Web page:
Overlord'S Blog: Lee to Serve
In World Of Tanks the M3 Lee is a bit of a joke. This wasn't the case in Burma fighting the Japanese. Even during the later years of the war, the appearance of M3 Lee or Grant tanks was a welcome sight. For example Garrison Hill in 1944 the arrival of four Lee's was greeted with cheers from the British lines. However the subject of today's article is a bit further along a ridge line.
Kohima was the administrative center for the province of Nagaland in India. It's a ridge line that also has a main supply road running past it. The District Commissioner's bungalow, some tennis courts, gardens and a few other buildings were cut into the hill side. There was also a village and a couple of other areas occupied by British troops. Apart from those small clearings the area was very dense jungle. The area was considered such bad terrain that the British originally thought only a regiment could operate in the area. Luckily intelligence warned the British that in fact an entire division was heading towards Kohima.
The Japanese forces arrived on the 4th of April 1944. by that time around two battalions of Commonwealth front line forces were holding the area, there were also some line of communication troops.
The initial Japanese assault broke the defenders line into a collection of small perimeters. At one the Japanese over-ran the water supply. Leaving the defenders without water, until a small spring was discovered. But it was so exposed that it could only be used during the hours of darkness. At another location the hospital was almost in the front line and was under direct small arms fire.
The main fighting was at the District Commissioner's bungalow and surrounding gardens. On the first day the initial Japanese assault reached the defender's trenches. However knowing what would happen if they surrendered despite being overwhelmed all the defenders fought for their lives and threw the Japanese back. The two front lines solidified along the sides of the tennis courts, with the court as no-mans land.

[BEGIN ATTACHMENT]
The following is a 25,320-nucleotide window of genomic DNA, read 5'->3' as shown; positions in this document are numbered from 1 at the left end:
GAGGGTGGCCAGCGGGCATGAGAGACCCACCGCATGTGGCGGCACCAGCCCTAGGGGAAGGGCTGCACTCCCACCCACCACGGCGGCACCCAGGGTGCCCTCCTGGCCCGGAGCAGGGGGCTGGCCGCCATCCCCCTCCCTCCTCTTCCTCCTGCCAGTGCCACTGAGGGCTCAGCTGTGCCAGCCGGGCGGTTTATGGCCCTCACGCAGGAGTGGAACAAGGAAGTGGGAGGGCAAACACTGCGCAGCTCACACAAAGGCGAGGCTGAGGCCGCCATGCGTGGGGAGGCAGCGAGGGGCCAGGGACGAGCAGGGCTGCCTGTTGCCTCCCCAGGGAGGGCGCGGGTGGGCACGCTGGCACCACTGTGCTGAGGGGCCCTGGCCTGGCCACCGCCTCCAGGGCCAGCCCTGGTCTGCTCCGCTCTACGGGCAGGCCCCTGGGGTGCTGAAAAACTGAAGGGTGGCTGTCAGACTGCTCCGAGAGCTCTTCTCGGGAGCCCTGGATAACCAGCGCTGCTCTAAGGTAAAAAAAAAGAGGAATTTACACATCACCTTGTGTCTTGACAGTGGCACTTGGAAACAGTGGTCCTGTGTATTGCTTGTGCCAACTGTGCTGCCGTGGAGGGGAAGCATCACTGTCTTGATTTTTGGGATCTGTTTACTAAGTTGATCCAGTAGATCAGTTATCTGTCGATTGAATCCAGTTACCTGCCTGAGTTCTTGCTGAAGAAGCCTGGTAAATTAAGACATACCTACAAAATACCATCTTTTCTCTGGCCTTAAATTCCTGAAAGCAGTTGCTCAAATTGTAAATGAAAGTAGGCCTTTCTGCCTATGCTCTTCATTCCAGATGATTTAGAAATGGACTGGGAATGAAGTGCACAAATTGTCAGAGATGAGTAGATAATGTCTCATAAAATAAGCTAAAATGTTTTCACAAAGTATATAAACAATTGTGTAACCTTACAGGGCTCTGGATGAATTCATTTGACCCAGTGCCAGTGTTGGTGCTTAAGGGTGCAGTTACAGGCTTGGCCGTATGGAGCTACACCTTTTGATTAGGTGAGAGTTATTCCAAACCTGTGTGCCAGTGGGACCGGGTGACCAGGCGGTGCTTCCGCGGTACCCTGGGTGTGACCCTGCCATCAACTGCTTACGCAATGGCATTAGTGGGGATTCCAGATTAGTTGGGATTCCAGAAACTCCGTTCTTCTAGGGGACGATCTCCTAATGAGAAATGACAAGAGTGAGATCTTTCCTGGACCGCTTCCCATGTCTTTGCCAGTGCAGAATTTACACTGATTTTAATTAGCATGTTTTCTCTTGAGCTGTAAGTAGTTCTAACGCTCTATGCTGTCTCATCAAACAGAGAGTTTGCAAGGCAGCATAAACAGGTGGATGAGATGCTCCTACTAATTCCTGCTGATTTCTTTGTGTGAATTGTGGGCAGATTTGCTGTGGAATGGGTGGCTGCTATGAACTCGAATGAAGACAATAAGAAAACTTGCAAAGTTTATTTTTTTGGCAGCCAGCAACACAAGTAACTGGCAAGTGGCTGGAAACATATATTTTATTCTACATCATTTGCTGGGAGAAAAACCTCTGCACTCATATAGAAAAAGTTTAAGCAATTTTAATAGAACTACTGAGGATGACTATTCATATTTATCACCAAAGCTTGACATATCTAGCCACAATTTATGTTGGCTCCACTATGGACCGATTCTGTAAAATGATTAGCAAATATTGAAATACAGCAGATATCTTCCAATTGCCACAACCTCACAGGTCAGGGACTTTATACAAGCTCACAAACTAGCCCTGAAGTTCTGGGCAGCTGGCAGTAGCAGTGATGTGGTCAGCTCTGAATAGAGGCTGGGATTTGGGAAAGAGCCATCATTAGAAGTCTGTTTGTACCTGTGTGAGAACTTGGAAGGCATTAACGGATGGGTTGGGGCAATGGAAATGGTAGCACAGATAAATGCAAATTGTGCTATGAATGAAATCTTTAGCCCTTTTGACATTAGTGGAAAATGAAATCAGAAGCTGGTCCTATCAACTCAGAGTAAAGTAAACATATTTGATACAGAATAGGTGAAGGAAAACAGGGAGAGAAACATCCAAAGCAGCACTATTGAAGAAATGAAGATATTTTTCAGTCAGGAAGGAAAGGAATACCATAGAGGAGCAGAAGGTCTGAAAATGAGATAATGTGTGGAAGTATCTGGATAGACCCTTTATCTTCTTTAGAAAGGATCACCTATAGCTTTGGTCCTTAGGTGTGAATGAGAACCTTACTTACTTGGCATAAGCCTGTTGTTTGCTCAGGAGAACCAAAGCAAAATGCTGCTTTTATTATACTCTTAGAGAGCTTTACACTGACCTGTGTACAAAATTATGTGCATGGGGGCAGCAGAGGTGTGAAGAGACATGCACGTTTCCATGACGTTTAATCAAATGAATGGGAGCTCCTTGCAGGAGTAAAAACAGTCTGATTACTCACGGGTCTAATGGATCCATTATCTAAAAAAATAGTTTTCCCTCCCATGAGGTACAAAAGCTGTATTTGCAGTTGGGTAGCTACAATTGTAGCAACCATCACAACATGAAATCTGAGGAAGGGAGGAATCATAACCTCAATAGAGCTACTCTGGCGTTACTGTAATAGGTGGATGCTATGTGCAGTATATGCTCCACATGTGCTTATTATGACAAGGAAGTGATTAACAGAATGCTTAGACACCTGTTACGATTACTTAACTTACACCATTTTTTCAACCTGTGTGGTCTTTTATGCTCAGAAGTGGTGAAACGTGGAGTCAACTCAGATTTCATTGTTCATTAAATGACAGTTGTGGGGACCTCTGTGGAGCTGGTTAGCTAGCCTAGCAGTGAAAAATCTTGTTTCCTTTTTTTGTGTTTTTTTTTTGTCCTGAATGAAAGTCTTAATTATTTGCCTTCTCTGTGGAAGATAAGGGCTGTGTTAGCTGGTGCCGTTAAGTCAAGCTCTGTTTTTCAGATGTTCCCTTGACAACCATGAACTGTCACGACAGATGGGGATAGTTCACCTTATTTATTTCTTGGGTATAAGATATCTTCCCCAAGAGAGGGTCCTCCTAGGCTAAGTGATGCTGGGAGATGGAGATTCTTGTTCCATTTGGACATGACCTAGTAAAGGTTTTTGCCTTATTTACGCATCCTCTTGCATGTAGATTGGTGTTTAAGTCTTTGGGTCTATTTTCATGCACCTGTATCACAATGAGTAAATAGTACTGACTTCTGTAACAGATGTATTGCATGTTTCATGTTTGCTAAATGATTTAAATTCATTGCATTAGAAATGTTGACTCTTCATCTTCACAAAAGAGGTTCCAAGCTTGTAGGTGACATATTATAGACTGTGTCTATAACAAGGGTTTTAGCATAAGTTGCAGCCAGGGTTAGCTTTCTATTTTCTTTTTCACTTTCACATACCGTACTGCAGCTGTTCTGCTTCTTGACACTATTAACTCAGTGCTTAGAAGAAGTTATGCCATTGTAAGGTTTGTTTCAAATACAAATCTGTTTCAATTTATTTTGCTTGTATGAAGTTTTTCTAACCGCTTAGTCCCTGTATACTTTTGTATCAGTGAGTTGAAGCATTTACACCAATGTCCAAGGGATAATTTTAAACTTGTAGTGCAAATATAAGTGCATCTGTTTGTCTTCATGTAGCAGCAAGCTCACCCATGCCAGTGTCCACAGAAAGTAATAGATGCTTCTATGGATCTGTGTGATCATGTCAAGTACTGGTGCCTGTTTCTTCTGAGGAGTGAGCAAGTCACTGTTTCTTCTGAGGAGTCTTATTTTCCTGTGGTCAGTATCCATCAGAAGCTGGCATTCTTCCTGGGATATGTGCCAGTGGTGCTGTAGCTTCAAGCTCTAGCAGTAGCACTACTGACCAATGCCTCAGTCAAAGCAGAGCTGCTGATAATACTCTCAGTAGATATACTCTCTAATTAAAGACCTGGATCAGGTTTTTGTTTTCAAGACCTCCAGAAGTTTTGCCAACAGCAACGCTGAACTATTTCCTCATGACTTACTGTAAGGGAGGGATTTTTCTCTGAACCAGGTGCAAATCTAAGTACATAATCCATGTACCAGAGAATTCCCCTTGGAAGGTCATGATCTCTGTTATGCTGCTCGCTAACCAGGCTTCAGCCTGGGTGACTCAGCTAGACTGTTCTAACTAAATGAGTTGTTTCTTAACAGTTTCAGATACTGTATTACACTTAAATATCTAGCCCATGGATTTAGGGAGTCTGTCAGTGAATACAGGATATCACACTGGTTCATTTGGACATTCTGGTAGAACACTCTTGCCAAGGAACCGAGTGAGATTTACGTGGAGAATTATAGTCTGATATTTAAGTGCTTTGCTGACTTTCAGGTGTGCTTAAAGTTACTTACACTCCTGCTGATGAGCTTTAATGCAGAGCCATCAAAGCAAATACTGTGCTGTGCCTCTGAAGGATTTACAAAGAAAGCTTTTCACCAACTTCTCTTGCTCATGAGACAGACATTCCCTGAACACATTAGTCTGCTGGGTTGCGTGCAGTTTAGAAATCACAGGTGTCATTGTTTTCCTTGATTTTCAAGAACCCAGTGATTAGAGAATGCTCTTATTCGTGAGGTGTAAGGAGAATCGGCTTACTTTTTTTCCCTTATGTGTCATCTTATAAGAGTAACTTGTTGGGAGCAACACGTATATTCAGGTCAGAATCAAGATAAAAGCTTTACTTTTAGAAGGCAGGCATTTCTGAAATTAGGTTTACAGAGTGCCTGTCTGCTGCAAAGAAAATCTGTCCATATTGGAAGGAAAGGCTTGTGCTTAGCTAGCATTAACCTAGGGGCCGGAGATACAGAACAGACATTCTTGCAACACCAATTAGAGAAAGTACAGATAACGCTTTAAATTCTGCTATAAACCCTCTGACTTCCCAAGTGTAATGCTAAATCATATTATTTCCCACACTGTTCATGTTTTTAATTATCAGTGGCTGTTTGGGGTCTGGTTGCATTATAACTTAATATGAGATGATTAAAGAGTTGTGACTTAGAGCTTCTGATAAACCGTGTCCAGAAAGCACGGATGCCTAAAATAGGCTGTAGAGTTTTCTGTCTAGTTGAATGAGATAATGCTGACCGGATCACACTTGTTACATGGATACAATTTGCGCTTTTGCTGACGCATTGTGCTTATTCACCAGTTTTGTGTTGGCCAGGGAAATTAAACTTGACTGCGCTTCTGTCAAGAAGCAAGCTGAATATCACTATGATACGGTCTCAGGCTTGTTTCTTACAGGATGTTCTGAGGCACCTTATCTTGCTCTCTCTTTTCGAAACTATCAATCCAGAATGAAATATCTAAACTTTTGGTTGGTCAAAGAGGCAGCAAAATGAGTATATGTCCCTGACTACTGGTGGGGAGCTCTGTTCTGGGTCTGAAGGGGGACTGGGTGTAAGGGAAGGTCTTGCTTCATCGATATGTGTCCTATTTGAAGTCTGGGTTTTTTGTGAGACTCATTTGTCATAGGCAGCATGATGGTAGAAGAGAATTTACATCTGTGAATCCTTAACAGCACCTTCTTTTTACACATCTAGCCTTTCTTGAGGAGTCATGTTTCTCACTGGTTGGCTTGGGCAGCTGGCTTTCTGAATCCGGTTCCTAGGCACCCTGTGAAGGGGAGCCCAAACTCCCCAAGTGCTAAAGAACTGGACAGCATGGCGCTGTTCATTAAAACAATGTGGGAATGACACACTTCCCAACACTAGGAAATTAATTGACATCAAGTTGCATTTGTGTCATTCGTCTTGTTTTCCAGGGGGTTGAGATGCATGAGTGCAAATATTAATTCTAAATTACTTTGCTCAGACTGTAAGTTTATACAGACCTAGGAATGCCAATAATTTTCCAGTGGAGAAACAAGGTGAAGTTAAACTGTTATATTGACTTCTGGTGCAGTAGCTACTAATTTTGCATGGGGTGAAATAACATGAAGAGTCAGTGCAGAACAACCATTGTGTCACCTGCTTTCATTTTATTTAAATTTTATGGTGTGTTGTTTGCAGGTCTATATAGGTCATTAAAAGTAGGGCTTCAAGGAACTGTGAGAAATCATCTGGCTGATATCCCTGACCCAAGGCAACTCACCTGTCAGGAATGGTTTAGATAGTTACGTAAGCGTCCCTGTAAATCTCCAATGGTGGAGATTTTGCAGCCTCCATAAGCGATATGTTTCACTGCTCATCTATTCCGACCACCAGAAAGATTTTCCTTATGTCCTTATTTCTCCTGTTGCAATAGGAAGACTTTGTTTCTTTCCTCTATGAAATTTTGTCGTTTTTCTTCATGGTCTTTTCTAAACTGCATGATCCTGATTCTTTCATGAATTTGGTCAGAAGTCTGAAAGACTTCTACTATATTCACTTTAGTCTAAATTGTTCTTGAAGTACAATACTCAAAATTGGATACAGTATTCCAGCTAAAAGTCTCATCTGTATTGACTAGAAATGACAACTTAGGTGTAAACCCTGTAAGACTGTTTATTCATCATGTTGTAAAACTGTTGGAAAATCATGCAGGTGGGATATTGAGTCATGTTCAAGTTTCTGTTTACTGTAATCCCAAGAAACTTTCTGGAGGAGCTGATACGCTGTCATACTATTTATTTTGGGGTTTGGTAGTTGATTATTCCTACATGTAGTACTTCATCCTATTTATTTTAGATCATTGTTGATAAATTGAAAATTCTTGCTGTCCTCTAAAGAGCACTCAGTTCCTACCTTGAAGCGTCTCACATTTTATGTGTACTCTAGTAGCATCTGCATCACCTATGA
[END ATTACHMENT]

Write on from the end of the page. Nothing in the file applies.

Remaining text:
For two weeks the Commonwealth forces held on until reinforcements were able to break the Japanese hold on the main supply road and open the way to Kohima.
Despite the fresh supplies the situation was still far from safe. The Japanese had to be pushed back, and that's where the tanks show up.
Along with other tank regiments the 149th Royal Armoured Corp, equipped with M3 Lee's moved up to Kohima.
In Burma the M3 had gained a reputation for being very good off road. One example comes from later in 1944. An M3 Lee from the 149th Regiment drove up Kennedy peak (the one in Burma, not the US) to take part in the fighting there. Kennedy peak has a recorded elevation of 2703 meters!
At Kohima, to finally open the road and push the Japanese back, the area around the District Commissioner's bungalow had to be secured. However to get up to the battlefield, without using the Japanese held section of the road, a tank would need to climb a slope well beyond the capabilities of any tank. At this point a daring plan was hatched. Using bulldozers to cut a path through the jungle, the bottom of the ridge line was reached. From there on a single M3 Lee was winched up the side of the 1261 meter high ridge!